Question about Canon imageRUNNER C3200 Copier

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Canon imageRUNNER C3200 Copier network setup parameter needed

How do I finish configuring TCP/IP printer settings for a C3200? The machine has an IP address from DHCP, but in the 2nd part of TCP/IP printer configuration, XP doesn't recognize the network interface installed in the machine. There are several selections for Canon devices, and a custom setting. What interface do I select, or do I need to use 'Custom', or whatever, to finish the configuration? I can arrange to share the setup screen over the internet, if that will help. I have machines to configure in 2 locations, C3200s and 6000s, but the stores I'm dealing with don't have a service contract with any local Canon dealers. I'm a computer/networking tech, not a copier tech. I believe I just need this last little piece of the puzzle to get their copiers back to running as network printers. Can anyone guide me?.

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  • oversight13 Aug 12, 2008

    I'm a computer/network tech, not a copier tech. I have 2 locations with C3220 and 6000 Imagerunners that cannot send print jobs, from basic applications like Word, to these copiers. No fancy applications such as InDesign or Quark or other page layout programs are used at these locations, just Word, Excel, etc. 

    I check the installed printer list on an XP machine, seeing that there are several instances of Canon C3220 copiers installed, as shared network printers. I also see some devices that are installed with TCP/IP network ports, at different IP addresses, for the same printer. However, none of the network ports already created point to the IP that the C3220 actually has, so I attempted to add another TCP/IP printer port, using the IP that does exist.

    For example, let's say that a C3220 has an IP of 192.168.22.47, given out via DHCP. I can ping that address, with packets from 32 bytes to 1500 bytes payload size, no problem.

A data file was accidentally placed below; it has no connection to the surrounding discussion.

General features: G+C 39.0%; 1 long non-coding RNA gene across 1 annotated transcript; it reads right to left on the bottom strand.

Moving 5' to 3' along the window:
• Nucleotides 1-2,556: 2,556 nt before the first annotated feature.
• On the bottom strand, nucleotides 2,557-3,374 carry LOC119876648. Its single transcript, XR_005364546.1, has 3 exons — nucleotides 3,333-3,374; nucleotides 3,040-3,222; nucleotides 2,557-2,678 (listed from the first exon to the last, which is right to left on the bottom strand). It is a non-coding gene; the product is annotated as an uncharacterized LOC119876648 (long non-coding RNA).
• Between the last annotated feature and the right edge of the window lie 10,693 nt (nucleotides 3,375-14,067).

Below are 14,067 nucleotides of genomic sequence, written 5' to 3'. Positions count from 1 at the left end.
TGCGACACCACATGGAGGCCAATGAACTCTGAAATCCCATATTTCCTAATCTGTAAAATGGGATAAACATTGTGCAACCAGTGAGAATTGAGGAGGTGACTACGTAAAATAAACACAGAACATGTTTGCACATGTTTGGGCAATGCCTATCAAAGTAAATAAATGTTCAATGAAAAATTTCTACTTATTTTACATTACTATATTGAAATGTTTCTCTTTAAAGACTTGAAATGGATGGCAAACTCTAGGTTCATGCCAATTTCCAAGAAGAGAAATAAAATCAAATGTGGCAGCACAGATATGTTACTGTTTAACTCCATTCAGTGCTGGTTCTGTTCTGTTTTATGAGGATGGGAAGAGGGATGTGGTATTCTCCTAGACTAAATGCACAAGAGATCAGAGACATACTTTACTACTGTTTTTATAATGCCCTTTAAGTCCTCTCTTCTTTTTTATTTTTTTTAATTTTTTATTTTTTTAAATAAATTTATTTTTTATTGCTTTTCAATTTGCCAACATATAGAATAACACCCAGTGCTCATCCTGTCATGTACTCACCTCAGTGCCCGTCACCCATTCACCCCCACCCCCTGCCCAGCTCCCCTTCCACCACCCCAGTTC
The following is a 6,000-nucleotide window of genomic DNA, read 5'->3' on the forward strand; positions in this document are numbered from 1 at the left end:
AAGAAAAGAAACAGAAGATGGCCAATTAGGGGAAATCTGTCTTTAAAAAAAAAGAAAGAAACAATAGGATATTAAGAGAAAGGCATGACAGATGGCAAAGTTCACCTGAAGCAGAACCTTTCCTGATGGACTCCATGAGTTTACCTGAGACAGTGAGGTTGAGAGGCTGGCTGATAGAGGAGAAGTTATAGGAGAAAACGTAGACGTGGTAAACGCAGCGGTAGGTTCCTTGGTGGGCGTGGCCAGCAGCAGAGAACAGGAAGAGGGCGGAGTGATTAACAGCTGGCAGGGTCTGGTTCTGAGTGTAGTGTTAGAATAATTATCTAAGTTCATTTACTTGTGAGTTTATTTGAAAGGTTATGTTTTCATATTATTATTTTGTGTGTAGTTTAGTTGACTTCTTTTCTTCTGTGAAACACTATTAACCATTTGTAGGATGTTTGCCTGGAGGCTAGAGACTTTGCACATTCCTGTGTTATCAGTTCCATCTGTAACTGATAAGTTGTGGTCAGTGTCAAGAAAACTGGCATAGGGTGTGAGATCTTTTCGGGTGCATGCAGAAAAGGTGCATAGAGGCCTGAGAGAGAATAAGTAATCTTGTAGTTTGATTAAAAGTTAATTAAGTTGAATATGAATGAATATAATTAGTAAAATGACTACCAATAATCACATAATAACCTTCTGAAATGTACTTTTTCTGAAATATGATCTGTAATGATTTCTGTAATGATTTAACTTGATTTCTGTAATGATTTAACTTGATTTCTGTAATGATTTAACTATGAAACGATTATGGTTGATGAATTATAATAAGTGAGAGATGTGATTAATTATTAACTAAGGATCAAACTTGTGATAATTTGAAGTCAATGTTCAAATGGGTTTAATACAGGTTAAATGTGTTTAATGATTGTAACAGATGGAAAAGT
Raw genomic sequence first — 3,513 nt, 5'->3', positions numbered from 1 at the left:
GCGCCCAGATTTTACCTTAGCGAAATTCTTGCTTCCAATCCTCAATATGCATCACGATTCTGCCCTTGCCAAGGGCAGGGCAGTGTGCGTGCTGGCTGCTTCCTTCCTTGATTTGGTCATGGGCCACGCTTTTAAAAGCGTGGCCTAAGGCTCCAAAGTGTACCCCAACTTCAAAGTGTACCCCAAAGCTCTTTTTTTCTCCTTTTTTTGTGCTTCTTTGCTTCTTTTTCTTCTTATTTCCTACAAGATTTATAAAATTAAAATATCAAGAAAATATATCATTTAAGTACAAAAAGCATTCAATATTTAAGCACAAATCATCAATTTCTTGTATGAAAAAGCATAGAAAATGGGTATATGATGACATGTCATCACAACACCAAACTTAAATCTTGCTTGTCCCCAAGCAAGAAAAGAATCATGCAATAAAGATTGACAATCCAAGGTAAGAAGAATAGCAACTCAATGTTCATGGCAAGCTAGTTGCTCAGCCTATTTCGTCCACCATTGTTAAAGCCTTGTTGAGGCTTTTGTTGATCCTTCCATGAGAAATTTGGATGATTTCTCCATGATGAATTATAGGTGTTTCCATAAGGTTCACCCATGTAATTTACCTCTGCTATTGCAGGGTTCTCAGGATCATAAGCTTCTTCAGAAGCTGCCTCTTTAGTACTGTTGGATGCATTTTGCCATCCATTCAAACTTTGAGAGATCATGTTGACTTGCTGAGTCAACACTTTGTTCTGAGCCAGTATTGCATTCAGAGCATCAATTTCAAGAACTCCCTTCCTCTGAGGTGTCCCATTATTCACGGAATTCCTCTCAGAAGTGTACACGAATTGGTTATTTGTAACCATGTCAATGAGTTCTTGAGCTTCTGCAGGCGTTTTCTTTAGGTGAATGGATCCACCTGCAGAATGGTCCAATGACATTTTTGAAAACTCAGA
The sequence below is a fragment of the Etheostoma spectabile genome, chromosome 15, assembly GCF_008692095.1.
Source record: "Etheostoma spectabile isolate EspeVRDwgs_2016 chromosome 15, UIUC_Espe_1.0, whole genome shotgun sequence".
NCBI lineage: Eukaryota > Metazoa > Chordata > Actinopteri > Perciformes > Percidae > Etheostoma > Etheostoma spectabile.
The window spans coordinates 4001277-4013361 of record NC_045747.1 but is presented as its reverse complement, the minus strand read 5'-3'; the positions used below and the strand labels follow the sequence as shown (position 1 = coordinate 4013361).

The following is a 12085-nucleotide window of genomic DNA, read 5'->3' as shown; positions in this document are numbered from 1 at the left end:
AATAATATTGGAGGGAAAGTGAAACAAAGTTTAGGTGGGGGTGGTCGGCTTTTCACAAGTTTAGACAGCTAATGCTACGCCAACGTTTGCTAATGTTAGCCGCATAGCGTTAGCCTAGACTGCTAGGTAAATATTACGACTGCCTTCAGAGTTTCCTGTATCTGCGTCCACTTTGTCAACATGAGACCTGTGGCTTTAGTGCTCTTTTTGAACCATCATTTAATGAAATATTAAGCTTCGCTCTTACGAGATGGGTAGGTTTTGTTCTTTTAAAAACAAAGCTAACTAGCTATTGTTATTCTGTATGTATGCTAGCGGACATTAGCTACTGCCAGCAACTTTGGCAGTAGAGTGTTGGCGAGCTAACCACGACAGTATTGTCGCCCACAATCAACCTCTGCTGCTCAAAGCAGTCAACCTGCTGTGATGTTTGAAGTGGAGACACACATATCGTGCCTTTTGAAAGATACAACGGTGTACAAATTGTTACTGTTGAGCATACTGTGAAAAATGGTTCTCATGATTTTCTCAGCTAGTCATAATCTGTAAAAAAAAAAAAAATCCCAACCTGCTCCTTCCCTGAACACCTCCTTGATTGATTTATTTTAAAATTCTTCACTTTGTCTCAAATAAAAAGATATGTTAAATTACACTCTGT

When I reached the screen saying 'additional port information required', shown below but without the actual IP, there are 2 choices: Custom, or Pick a standard device type'. I tried 2 of the several Canon choices, no output, and I (believe) once I tried a custom port creation, taking the default 9100 socket and checking SNMP enabled, but that failed, too. Personally, I thought the custom choice would work, but I haven't spent a great deal of time at the store locations to troubleshoot this particular issue.

    At one location I got a C3220 to accept print jobs, but it was using a pre-existing printer setting that was a copier attached to another computer over a TCP/IP printer port, then 'shared' to be made available to the other XP boxes on the network. 

    I want to install a TCP/IP port, per each different copier, on each computer in their network, so that any computer can print to the copiers without dependence on a single computer that is configured as if it had a locally-attached printer that had to be shared.

    I can have DHCP in the router reserve IP address assignments to the copiers via MAC addresses so that the IP the copiers receive remains stable. I'm not very familiar with the browser interface these devices have, in case those web interfaces will let me assign static addresses to the network cards in these machines.


    One of the locations has 2 copiers on its network, but only 1 shows up on a my network inventory scan, and only 2 of the 3 XP boxes in that store shows up on the same network scan. However, I can send print jobs to the C3220 that does appear. That C3220 is configured as being shared from the main POS XP system.

    At the other store location, there is only 1 c3220 running, which has an IP from DHCP, but, again, I haven't been able, yet, send a print job to it, from Word or whatever. 

    So, should I use a custom setting, or pick a particular Canon interface, or what? I can test a new configuration on the one c3220 that does accept print jobs now, over the share, but I would rather, first, try to fix the copier installation in the store with the lone C3220. There, it's easier for me to get new access to the device, and that store needs the access restored more than the other location.  


  • oversight13 Aug 12, 2008